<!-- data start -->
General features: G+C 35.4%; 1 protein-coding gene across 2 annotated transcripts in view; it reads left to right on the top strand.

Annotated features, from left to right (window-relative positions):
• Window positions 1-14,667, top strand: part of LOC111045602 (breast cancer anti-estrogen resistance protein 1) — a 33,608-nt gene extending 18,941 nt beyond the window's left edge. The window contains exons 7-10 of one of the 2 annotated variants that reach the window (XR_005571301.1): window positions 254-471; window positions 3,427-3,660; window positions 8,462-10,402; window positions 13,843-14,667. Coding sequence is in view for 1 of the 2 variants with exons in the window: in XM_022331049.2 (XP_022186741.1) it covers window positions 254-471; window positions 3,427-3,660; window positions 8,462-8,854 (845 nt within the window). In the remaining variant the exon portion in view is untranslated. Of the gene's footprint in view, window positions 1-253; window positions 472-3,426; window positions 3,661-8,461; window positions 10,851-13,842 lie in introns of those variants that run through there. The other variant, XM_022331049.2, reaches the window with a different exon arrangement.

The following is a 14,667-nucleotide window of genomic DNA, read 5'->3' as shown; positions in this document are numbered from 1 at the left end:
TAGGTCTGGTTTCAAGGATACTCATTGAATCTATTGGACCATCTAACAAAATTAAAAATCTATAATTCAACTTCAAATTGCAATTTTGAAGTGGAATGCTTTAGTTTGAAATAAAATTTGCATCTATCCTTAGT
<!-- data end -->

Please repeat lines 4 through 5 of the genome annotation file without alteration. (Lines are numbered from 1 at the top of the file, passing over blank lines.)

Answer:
The following is a 14,667-nucleotide window of genomic DNA, read 5'->3' as shown; positions in this document are numbered from 1 at the left end:
TAGGTCTGGTTTCAAGGATACTCATTGAATCTATTGGACCATCTAACAAAATTAAAAATCTATAATTCAACTTCAAATTGCAATTTTGAAGTGGAATGCTTTAGTTTGAAATAAAATTTGCATCTATCCTTAGT